“CARE are good with market linkages, while we are good with conservation and community mobilization,” says Koros. “Working together, we were able to achieve things neither of us could on our own.”
That’s reflected in the way each organization measures its success.
“We’re moving away from the kinds of conservation-oriented numbers we used to focus on,” says Koros. “For example, we used to look at how many trees or fruits were planted, but now we look at how peoples’ lives have changed.
That’s because people trapped in an unhealthy economy need to chop trees and harvest fruits with only tomorrow in mind. If the economy is healthy, it can survive without cannibalizing its future.
Terraces and Napier Grass
The most obvious way for Mwang to work his farm with tomorrow in mind is to build terraces – an activity the government widely supported until budget cuts started taking effect in the early 2000s. By 2006, WWF had decided to try and pick up the slack.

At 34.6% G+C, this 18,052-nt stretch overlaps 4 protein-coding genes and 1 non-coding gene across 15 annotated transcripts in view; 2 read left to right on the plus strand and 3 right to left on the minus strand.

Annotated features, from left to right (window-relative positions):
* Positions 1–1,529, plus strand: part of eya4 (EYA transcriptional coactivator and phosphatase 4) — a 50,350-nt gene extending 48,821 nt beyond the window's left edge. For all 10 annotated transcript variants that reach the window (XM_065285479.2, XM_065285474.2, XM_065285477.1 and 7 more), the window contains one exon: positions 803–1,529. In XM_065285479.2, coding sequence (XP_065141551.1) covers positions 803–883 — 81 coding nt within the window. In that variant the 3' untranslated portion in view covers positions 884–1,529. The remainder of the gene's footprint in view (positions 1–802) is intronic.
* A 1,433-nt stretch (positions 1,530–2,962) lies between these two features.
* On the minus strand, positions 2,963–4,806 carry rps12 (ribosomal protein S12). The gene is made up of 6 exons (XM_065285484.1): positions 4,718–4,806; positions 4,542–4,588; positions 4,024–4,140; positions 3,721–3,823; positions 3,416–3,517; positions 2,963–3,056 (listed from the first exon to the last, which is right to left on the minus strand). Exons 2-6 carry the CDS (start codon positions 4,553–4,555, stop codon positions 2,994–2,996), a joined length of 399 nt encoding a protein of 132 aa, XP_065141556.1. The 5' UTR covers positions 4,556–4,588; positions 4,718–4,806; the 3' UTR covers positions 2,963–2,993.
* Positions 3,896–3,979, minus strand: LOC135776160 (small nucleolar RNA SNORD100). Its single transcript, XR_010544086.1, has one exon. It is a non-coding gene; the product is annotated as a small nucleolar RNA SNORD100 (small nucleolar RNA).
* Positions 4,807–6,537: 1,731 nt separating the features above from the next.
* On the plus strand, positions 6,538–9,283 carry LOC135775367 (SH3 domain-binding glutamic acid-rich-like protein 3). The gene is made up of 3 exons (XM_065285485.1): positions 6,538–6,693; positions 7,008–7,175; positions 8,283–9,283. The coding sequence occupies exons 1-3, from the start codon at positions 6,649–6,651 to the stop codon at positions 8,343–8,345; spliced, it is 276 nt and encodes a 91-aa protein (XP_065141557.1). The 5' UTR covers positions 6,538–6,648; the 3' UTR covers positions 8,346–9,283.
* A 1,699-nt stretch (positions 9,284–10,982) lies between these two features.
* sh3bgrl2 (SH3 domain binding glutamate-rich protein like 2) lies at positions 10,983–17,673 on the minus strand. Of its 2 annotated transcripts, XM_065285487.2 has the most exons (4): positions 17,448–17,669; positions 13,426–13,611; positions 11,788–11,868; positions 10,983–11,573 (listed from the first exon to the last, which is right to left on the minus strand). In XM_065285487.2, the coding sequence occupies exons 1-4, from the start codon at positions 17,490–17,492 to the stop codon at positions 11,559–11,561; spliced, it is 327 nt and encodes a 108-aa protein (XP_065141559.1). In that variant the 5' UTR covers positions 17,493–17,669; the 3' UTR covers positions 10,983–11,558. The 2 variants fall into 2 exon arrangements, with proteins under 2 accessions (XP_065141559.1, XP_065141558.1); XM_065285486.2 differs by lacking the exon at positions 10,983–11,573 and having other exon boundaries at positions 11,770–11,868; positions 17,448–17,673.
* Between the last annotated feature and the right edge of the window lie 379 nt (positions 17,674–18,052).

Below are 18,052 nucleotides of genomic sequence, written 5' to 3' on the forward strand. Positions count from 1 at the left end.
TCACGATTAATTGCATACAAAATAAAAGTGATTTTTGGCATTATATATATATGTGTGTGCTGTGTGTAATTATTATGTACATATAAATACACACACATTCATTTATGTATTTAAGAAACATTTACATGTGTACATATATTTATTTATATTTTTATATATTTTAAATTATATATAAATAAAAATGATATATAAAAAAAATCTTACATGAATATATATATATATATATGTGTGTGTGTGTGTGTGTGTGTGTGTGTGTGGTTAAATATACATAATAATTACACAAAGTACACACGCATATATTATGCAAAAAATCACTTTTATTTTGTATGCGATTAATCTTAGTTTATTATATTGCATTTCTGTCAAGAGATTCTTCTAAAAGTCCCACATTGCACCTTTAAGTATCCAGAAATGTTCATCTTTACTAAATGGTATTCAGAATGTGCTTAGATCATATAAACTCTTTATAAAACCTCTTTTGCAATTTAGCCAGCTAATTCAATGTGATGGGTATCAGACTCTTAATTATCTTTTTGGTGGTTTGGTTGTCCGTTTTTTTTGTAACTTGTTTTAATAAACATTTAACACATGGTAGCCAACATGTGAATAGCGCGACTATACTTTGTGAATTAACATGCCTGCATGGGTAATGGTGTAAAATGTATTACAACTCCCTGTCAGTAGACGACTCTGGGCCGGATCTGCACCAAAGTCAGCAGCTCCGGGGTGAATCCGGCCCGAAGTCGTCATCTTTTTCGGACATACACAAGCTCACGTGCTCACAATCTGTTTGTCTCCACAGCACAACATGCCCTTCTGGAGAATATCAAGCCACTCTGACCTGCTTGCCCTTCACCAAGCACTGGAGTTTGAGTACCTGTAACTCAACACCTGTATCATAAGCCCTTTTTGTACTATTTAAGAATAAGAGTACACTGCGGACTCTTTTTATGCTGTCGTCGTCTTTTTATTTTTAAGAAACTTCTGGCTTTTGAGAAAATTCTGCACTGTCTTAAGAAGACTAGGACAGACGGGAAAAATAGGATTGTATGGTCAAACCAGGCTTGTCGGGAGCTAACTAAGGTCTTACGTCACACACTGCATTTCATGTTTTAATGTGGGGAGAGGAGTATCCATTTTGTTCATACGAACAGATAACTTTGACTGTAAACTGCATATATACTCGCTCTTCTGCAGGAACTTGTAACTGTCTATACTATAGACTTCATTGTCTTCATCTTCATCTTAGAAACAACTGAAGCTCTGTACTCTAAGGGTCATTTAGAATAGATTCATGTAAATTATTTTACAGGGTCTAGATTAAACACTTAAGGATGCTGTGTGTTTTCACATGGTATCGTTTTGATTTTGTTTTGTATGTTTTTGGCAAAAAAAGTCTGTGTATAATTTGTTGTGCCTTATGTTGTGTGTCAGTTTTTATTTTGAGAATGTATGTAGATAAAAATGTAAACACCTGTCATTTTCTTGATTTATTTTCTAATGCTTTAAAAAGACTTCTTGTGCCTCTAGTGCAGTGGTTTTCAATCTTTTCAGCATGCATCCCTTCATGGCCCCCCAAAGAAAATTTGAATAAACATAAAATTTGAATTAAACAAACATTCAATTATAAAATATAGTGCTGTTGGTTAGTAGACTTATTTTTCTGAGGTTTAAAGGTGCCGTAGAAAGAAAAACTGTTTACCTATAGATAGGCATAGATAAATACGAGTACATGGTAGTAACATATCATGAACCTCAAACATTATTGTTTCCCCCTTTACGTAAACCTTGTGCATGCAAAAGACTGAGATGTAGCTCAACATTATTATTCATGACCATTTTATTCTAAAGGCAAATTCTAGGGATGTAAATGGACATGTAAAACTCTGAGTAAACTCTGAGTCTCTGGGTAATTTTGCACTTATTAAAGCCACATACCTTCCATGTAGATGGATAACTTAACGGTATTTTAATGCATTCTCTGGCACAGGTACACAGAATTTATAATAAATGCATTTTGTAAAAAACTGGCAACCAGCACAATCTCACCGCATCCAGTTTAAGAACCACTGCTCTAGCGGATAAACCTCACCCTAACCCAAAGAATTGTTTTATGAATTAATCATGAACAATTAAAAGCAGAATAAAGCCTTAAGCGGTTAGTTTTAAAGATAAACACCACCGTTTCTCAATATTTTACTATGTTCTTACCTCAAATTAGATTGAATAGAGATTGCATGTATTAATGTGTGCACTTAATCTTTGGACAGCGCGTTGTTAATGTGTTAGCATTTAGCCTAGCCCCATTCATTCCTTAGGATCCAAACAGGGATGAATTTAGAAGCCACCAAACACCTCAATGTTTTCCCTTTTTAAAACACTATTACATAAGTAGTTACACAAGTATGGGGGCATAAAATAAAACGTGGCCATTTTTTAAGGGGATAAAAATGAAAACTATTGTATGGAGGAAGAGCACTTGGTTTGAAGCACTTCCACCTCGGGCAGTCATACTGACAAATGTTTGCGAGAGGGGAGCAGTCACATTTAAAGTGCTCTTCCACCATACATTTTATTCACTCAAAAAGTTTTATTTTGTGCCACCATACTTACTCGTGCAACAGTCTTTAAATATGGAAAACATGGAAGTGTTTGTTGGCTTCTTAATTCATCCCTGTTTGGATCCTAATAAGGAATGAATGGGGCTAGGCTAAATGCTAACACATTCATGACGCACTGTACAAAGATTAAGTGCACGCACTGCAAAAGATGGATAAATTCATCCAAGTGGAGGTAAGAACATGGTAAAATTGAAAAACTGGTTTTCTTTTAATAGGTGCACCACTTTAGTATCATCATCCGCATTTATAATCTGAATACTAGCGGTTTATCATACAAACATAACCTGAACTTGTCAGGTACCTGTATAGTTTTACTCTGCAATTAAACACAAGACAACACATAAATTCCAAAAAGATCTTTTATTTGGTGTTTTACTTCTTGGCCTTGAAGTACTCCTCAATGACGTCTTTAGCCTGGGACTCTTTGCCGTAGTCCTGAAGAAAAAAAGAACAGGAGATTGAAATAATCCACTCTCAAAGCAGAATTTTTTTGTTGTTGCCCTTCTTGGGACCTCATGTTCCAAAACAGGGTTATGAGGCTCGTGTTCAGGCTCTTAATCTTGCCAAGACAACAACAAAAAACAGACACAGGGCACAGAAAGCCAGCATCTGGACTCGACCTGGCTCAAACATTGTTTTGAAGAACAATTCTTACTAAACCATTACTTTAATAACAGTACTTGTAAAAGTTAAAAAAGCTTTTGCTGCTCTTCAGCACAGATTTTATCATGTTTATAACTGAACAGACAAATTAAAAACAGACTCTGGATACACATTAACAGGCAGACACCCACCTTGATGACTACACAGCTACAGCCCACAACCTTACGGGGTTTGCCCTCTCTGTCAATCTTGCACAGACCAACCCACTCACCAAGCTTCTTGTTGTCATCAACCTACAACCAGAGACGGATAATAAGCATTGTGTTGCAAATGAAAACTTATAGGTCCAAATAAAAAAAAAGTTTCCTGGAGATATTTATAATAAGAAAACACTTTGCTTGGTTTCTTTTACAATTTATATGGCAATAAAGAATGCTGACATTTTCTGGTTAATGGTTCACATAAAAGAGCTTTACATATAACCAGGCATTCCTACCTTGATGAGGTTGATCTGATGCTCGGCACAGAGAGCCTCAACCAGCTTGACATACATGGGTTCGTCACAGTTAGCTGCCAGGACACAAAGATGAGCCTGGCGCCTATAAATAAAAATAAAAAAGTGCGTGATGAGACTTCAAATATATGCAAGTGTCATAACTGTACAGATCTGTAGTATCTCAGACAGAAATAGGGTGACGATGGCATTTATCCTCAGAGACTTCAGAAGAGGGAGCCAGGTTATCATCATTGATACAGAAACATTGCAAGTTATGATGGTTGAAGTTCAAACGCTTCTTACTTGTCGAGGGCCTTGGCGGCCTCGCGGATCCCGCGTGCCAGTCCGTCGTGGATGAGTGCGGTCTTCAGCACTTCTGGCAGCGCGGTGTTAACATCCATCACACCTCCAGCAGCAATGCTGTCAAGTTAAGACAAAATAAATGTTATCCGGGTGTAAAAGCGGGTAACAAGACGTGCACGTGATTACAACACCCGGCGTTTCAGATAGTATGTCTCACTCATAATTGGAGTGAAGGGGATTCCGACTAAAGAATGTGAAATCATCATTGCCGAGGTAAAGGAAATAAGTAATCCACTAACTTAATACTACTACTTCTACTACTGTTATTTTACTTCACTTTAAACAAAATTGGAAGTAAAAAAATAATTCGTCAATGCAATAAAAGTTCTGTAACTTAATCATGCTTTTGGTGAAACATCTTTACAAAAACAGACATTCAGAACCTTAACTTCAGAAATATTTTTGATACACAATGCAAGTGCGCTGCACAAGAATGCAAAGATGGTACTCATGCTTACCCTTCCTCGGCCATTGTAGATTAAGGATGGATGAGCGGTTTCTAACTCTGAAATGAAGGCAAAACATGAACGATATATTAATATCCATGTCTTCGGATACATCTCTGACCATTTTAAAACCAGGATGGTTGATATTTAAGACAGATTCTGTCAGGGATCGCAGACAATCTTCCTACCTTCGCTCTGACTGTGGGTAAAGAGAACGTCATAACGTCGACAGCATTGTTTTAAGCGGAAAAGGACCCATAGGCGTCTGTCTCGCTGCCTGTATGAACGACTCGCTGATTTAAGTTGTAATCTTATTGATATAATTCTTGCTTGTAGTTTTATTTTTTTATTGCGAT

Using satellite images provided by the Ministry of Agriculture, they looked for parts of the Naivasha watershed with steep slopes, intensive agriculture, and direct routes to the water – all of which lead to excessive runoff. After identifying parts of five different catchments, they commissioned more detailed hydrological and sociological assessments that pointed them to two sites that they felt were contributing more than their share of degradation. One is in the Upper Turusha catchment, where Mwangi lives, and the other is in the nearby Wanjohi catchment.
The initial plan was to approach farmers in the catchments and see if they’d be open to terracing – but the answers were far from encouraging.